Our argument for merit is not, on the other hand, based on the advantage of one ethnic group – the so called Hausa-Fulani – having two and a half zones and a fourth traditional ally, the south-south. Whatever political fortune the northerners have is due to merit in many ways. One, by the rules of democracy itself, they are blessed with the population, something that make them the most important variable in any political computation in the country.
Two, they have worked hard to reach out to other regions and they have succeeded in so doing better than others. We recall the efforts and achievements of the NPN, of Yaradua, Ciroma, Shinkafi during the third republic, and of Buhari currently.
Three, they have shown the greatest degree of political tolerance, pragmatism and support for merit. They were ready to vote for Abiola over their own, Tofa. They have also supported the candidature of Obasanjo when it was clear that, within the waveband of the choice given them and for the sake of national reconciliation, he was the lesser evil.
Even today, in their open preference for Muhammadu Buhari over Obasanjo or Babangida, the majority of northerners, especially the masses, have shown that they would favour merit over any other thing. Otherwise, Buhari does not have the offices that Obasanjo could promise their sons; nor does he have the money that Babangida would spend on every vote if he were to be given the chance.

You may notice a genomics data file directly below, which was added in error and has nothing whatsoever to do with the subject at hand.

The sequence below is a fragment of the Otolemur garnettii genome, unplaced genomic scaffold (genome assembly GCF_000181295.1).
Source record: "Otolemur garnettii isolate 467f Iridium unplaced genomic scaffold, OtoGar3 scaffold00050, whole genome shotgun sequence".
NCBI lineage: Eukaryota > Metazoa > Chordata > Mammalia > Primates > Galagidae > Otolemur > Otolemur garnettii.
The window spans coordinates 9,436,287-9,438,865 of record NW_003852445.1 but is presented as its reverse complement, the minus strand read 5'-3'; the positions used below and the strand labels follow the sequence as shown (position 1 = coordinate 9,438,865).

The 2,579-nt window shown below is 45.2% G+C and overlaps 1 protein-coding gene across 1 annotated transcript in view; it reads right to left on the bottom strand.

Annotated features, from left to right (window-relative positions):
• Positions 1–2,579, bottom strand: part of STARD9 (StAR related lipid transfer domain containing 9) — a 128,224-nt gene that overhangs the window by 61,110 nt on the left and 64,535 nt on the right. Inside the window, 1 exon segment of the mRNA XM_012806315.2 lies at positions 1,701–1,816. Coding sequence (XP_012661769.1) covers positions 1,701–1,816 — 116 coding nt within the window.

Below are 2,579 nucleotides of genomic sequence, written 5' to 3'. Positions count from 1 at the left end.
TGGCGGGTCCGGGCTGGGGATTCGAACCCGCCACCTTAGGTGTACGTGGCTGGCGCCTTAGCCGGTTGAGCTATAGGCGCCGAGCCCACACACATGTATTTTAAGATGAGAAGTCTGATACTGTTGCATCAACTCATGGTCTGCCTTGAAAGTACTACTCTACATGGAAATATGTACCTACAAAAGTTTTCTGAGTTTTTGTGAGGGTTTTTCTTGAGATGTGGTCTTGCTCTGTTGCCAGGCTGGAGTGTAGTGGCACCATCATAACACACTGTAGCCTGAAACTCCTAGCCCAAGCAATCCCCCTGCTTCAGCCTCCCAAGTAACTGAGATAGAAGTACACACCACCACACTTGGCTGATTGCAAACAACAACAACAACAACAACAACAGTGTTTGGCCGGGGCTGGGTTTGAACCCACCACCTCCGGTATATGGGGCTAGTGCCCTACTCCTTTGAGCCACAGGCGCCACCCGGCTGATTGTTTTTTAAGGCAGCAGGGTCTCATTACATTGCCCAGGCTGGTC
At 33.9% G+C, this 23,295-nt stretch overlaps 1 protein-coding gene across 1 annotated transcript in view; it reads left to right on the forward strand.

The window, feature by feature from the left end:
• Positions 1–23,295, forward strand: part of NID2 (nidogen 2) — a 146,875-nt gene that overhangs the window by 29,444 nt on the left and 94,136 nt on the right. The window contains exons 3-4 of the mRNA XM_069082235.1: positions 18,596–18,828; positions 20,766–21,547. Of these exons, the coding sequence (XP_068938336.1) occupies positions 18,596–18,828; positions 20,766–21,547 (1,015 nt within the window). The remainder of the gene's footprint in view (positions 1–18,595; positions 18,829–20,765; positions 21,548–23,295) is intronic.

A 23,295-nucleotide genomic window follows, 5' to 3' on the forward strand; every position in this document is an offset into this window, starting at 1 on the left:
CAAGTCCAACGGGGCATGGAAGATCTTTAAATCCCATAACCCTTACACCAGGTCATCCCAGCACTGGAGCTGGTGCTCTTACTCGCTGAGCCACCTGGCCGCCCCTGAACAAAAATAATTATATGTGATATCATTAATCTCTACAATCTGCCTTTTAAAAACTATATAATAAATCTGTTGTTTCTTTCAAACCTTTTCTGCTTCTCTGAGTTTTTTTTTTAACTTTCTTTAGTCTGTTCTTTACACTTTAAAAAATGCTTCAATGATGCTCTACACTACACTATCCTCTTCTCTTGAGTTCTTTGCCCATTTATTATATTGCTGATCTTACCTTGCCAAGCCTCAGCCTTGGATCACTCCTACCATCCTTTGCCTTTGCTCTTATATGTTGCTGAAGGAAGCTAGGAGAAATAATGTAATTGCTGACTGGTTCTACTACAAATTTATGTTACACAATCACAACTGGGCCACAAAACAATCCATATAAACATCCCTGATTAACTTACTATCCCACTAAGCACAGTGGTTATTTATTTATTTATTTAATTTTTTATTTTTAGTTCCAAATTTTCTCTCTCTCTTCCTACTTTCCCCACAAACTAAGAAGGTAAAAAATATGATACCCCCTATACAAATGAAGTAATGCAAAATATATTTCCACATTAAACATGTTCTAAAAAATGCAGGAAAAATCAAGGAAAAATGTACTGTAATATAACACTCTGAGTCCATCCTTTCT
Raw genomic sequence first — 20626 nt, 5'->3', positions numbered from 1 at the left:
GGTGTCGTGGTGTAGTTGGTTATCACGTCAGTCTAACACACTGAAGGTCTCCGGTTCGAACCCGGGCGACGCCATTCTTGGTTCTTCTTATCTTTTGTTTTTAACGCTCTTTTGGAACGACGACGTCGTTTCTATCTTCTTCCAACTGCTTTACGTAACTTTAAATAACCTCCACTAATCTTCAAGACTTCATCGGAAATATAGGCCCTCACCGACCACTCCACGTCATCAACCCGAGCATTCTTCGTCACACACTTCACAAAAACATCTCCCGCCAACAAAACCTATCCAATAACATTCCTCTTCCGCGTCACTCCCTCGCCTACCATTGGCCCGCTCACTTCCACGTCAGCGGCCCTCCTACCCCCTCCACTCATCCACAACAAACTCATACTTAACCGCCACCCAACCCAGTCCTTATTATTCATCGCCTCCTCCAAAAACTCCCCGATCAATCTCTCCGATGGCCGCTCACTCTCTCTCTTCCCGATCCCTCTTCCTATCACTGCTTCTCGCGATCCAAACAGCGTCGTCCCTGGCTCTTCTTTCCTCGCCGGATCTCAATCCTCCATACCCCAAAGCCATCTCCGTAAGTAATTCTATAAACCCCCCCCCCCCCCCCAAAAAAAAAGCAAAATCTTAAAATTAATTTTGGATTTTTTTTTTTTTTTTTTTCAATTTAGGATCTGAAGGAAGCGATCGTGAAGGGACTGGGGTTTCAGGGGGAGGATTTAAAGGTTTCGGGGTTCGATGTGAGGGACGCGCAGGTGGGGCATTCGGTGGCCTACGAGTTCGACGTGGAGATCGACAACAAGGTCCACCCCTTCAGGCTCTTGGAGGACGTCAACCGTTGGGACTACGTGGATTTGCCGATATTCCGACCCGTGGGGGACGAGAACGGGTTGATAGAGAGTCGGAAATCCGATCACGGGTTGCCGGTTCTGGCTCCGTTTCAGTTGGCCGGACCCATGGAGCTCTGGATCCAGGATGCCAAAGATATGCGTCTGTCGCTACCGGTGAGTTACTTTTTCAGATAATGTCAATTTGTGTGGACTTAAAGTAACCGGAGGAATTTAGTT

Northerners today reject Obasanjo for no reason other than his inability to play fairly and execute his job as the president with the credibility and achievements expected by Nigerians. He has allowed lawlessness to go unpunished, as exemplified in the OPC and other ethnic crises each of which has left the Hausa-Fulani the most brutalized. He has failed to fight corruption; failed to rehabilitate or expand our infrastructure; failed to initiate reforms that would make the economy vibrant once more, in spite of our unimagined high foreign earnings since he assumed office; he has failed to operate within the ambit of the law, committing over thirty already verified impeachment offences; and finally he has failed even to meet the basic requirements of nurturing the democratic process that brought him to power. He cannot even allow his party to run its elections impartially; nor could he finance the national electoral commission or register voters, things that previous military and civilian regimes did successfully without any headache. How then do we expect him to conduct elections? There is every indication that as we are having local government caretaker councils, we will also have a federal caretaker government. INEC is still unable to release voters register as it promised because, according to it, it has discovered monumental discrepancies that it cannot reconcile.